Hermann I

Hermann I, Landgrave of Thuringia

Hermann I (died April 25, 1217), Landgrave of Thuringia, was the second son of Louis II of Thuringia (the Hard), and Judith of Hohenstaufen, the sister of Emperor Frederick Barbarossa. The composition of the Latin hymns Veni Sancte Spiritus and Salve palatine of Saxony are attributed to him.

Little is known of his early years, but in 1180 Hermann joined a coalition against Henry the Lion, Duke of Saxony, and with his brother, Landgrave Ludwig III of Thuringia, suffered a short imprisonment after his defeat at Weissensee by Henry. About this time he received from his brother Louis the Saxon palatinate, over which he strengthened his authority by marrying Sophia, sister of Adalbert, count of Sommerschenburg, a former count palatine.

Louis II died in 1190. Emperor Henry VI attempted to seize Thuringia as a vacant fief of the Holy Roman Empire, but Hermann frustrated the plan and established himself as the landgrave. Having joined a league against the emperor, he was accused, probably wrongly, of an attempt to murder him. Henry VI was not only successful in detaching Hermann from the hostile combination, but gained his support for the scheme to unite Sicily with the Empire.

Hermann went on crusade in 1197. When Henry VI died in 1198, Hermann's support was purchased by the late emperor's brother Duke Philip of Swabia, but as soon as Philip's cause appeared to be weakening he transferred his allegiance to Otto of Brunswick, the later Emperor Otto IV. Philip accordingly invaded Thuringia in 1204 and compelled Hermann to come to terms by which he surrendered the lands he had obtained in 1198. After the death of Philip and the recognition of Otto, Hermann was among the princes who invited Frederick of Hohenstaufen, afterwards Emperor Frederick II, to come to Germany and assume the crown. In consequence of this step the Saxons attacked Thuringia, but the landgrave was saved by Frederick's arrival in Germany in 1212.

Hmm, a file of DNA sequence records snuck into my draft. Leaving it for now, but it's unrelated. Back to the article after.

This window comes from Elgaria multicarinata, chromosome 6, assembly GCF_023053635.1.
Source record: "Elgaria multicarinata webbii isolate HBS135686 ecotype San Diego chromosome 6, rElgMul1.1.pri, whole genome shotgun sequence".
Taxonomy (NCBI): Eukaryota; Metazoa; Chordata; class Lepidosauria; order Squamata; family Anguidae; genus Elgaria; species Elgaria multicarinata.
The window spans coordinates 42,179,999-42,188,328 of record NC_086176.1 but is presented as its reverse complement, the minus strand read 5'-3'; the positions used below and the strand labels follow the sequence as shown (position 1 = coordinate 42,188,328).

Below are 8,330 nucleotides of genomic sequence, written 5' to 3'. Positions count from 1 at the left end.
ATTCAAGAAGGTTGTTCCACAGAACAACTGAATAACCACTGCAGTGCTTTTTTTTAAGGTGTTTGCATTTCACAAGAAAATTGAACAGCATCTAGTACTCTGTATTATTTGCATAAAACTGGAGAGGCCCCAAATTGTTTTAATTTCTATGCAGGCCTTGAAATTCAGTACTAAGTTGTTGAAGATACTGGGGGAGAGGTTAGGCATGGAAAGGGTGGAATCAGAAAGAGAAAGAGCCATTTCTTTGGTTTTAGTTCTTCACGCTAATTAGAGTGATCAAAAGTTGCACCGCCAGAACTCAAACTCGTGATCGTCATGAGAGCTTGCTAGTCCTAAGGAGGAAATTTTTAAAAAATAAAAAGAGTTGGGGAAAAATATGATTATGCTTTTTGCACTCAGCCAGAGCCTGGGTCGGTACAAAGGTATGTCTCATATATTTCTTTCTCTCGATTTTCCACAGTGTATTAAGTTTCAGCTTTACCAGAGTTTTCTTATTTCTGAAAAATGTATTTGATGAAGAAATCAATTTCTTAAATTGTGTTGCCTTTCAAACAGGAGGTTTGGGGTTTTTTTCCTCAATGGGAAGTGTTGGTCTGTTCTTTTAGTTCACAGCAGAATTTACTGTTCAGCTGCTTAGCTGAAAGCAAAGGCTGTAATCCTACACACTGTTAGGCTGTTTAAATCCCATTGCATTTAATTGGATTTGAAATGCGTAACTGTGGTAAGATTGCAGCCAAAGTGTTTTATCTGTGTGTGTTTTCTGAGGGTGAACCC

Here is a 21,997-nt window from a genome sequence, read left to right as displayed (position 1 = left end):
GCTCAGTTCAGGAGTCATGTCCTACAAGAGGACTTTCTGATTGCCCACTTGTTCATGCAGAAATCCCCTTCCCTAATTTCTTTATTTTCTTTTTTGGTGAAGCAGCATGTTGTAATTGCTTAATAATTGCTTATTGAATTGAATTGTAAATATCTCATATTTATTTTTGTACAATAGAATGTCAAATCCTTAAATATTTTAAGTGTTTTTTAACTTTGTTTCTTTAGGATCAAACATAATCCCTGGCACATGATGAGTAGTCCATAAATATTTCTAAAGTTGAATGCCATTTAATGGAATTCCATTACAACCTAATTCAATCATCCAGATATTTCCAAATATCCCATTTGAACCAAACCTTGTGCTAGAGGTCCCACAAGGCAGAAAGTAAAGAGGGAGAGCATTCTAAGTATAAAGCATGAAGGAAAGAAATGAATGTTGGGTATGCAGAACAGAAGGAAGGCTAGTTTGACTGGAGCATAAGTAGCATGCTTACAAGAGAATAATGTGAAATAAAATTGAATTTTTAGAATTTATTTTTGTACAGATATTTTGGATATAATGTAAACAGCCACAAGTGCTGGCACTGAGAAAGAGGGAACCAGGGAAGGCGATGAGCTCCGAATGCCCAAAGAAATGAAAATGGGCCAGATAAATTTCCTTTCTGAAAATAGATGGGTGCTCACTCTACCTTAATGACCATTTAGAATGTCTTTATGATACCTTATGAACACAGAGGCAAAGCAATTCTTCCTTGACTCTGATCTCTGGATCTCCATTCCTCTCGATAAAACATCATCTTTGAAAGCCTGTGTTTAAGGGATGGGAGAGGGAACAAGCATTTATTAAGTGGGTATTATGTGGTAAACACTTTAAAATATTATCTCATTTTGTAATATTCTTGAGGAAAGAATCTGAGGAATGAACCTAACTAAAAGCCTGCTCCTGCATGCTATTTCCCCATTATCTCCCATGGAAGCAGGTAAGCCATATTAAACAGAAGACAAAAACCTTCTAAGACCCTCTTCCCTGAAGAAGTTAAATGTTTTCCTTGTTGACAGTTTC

After the death of his first wife in 1195, Hermann married Sophia, daughter of Otto of Wittelsbach. By her he had four sons, two of whom, Ludwig IV of Thuringia and Heinrich Raspe, succeeded their father in turn as landgrave. Hermann died at Gotha in 1217 and was buried at Reinhardsbrunn.

Hermann was fond of the society of men of letters, and Walther von der Vogelweide and other Minnesingers were welcomed to his castle, the Wartburg. In this connection he figures in Richard Wagner's Tannhäuser.

References

  • E. Winkelmann, Philipp von Schwaben und Otto IV. von Braunschweig (Leipzig, 1873-1878);
  • T. Knochenhauer, Geschichte Thüringens (Gotha, 1871);
  • F. Wachter, Thüringische and obersächsische Geschichte (Leipzig, 1826).

References

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